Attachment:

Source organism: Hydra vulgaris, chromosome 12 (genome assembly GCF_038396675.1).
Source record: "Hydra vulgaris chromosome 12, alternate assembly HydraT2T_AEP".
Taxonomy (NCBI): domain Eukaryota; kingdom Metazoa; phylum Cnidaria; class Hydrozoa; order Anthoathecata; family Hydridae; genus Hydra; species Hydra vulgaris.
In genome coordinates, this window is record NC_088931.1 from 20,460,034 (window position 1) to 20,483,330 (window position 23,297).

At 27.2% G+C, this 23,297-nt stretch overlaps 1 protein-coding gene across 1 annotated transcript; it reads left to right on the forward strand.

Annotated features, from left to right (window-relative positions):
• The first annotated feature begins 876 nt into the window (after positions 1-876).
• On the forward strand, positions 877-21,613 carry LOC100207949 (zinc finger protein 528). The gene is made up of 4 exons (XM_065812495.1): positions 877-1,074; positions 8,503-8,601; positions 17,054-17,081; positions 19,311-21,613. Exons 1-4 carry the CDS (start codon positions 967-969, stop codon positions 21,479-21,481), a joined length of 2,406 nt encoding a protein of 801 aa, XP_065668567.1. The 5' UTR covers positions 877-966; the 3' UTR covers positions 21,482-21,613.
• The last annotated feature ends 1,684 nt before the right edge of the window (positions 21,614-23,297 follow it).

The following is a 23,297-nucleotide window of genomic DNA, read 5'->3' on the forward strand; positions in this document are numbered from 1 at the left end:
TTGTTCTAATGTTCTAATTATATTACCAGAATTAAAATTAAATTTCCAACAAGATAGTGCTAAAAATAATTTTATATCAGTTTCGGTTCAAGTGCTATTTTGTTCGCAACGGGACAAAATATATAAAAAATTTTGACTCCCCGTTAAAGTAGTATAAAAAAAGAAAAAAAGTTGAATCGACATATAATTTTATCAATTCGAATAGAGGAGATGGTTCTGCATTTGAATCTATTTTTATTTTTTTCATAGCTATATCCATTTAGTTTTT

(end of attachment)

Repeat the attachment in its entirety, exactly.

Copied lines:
Source organism: Hydra vulgaris, chromosome 12 (genome assembly GCF_038396675.1).
Source record: "Hydra vulgaris chromosome 12, alternate assembly HydraT2T_AEP".
Taxonomy (NCBI): domain Eukaryota; kingdom Metazoa; phylum Cnidaria; class Hydrozoa; order Anthoathecata; family Hydridae; genus Hydra; species Hydra vulgaris.
In genome coordinates, this window is record NC_088931.1 from 20,460,034 (window position 1) to 20,483,330 (window position 23,297).

At 27.2% G+C, this 23,297-nt stretch overlaps 1 protein-coding gene across 1 annotated transcript; it reads left to right on the forward strand.

Annotated features, from left to right (window-relative positions):
• The first annotated feature begins 876 nt into the window (after positions 1-876).
• On the forward strand, positions 877-21,613 carry LOC100207949 (zinc finger protein 528). The gene is made up of 4 exons (XM_065812495.1): positions 877-1,074; positions 8,503-8,601; positions 17,054-17,081; positions 19,311-21,613. Exons 1-4 carry the CDS (start codon positions 967-969, stop codon positions 21,479-21,481), a joined length of 2,406 nt encoding a protein of 801 aa, XP_065668567.1. The 5' UTR covers positions 877-966; the 3' UTR covers positions 21,482-21,613.
• The last annotated feature ends 1,684 nt before the right edge of the window (positions 21,614-23,297 follow it).

The following is a 23,297-nucleotide window of genomic DNA, read 5'->3' on the forward strand; positions in this document are numbered from 1 at the left end:
TTGTTCTAATGTTCTAATTATATTACCAGAATTAAAATTAAATTTCCAACAAGATAGTGCTAAAAATAATTTTATATCAGTTTCGGTTCAAGTGCTATTTTGTTCGCAACGGGACAAAATATATAAAAAATTTTGACTCCCCGTTAAAGTAGTATAAAAAAAGAAAAAAAGTTGAATCGACATATAATTTTATCAATTCGAATAGAGGAGATGGTTCTGCATTTGAATCTATTTTTATTTTTTTCATAGCTATATCCATTTAGTTTTT